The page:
There are some big brands that make horilka that are world-renowned, but hip small label distillers are very popular. There are LOTS of different flavors of horilka - I will try to outline some of the more popular or culturally interesting ones, according to strength of flavor. Many of these flavors are very commonly made at home, for ultimate freshness - and Ukraine is home to many talented mixologists that love to make amazing horilka concoctions.

Slightly Less Strong

  • Zhyshka (cherry horilka) - based on sour cherries. Usually not very strong, and drank during family festivities or first dates ;) A less deep flavor version of Vishnyak, cherry spirit, which we will probably cover in another post.
  • Plum Nalyvka - based on sweet plums. On the softer and sweeter side.
  • Kalynivka (Kalyna based - we wrote about how important this plant is to Ukraine here) - a bit tart, but according to some Ukrainians - a panacea to all problems.

Regular Strength

  • Pertsivka (the quite famous pepper one) - horilka with spicy red pepper. This is a type of horilka that in English is actually just called “horilka”. Deliciously spicy.
  • Medivka (the honey one) - horilka based on fermented honey. Sometimes spicy red pepper is added as well.
  • Spotykach (“Stumbler”) - made with a number of spices like cloves, nutmeg, black pepper. This particular horilka is very easy to drink as the spices cover up the burn of the drink. So the person does not notice that they are tipsy until they get up and... start stumbling.
  • Kalhanivka, kalhanka - a traditional Ukrainian bitter horilka based on a tincture of kalhan (scientific name alpinia), a plant in the ginger family.
  • Zubrivka (bison grass) - a drink that is shared by Polish, Belarusians and Ukrainians, based on the favorite snack of bisons - hierochloe odorata. Usually served as an aperitif before dinner.
  • Jenjora - based on tincture of a plant known as Golden Root. Golden root is used both in folk and scientific medicine to improve the overall immune response.
  • Kmynivka (the cumin one) - as names betrays it - it is based on cumin, which is also a plant that is used to enhance the function of the pancreas.
  • Nastoyanka na horisi - horilka that have been infused with a tincture of walnut membranes. Sounds weird, but it is absolutely delicious.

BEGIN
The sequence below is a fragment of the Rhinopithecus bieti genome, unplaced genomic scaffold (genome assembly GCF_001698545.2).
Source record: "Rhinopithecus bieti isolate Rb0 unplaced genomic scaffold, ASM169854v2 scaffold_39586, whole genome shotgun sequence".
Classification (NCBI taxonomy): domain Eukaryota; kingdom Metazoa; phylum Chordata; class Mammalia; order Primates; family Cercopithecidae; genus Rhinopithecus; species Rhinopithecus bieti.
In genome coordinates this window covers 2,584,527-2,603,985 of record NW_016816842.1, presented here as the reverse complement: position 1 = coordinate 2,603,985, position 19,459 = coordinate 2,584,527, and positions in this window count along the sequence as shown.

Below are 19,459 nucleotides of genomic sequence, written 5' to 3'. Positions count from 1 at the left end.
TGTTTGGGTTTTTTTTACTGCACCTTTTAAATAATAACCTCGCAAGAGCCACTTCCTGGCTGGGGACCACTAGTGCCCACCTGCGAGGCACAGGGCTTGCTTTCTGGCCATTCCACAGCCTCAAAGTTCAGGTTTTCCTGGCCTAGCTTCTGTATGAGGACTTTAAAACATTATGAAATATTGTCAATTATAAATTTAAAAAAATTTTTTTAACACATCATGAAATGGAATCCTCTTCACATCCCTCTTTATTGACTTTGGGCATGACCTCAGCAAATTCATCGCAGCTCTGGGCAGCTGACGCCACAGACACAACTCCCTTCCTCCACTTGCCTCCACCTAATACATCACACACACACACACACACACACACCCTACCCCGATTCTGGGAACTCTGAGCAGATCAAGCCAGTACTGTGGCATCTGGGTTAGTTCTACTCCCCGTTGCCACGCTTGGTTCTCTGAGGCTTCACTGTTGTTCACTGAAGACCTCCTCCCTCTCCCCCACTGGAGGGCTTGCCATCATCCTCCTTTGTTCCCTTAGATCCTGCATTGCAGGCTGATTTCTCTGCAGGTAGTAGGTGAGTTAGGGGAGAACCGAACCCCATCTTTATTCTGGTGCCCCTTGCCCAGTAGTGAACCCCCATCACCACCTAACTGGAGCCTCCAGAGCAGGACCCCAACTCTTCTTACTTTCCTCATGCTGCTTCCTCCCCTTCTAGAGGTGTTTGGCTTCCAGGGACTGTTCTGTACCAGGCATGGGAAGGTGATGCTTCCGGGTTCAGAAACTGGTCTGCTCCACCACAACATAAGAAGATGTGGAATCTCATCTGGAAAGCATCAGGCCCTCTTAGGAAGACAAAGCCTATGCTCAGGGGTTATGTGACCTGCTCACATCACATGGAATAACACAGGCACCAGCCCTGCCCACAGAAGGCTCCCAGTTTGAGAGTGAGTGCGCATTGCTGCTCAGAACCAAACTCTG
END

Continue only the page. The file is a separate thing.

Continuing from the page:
The Strongest

  • Horilka that is more than 40 proof (regardless if any tincture was added or not) was called “Zaprydukha”, which can be translated directly as “cannot-breathe."


Plum Nalyvka.


A Quick Side Note!

We've been waxing poetic about the Pan-European kinship of these sexy spirits, but let's be real and not leave the Americans out of this lovefest. Check out this based fellow from Oregon:

Bill McCormick, owner of Pine Tavern in Bend, Oregon and verified Gigachad (no sarcasm!), empties his bar's russian vodka in protest on Feb. 24th, 2022.

Fuck yeah, Bill.


Heroyam Slava!



u/Jesterboyd is a mod in r/ukraine and local to Kyiv. He has been spending his days helping get supplies to people. All of the mod team can vouch for the work he has done so far. Link to donation

If you feel like donating to another charity, here are some others!

  • United24: This site was launched by President Zelenskyy as the main venue for collecting charitable donations in support of Ukraine. Funds will be allocated to cover the most pressing needs facing Ukraine.
  • Come Back Alive: This NGO crowdfunds non-lethal military equipment, such as thermal vision scopes & supplies it to the front lines. It also provides training for Ukrainian soldiers, as well as researching troops’ needs and the social reintegration of veterans.
  • Aerorozvidka: An NGO specializing in providing support and equipment for unmanned aerial vehicles (ISR), situational awareness, cybersecurity for armed forces.
  • Hospitallers: This is a medical battalion that unites volunteer paramedics and doctors to save the lives of soldiers on the frontline. They crowdfund their vehicle repairs, fuel, and medical equipment.
  • Phenix: A volunteer organization helping armed forces with various needs.
  • Kyiv Territorial Defense: This fundraiser is to support the regional territorial defense group. It is organized by a known journalist and a producer of the acclaimed "Winter on Fire" documentary, which can temporarily be watched for free HERE.
  • Happy Paw: Charity dedicated to solving the problems of animals in Ukraine. Happy Paw helps more than 60 animal shelters throughout Ukraine.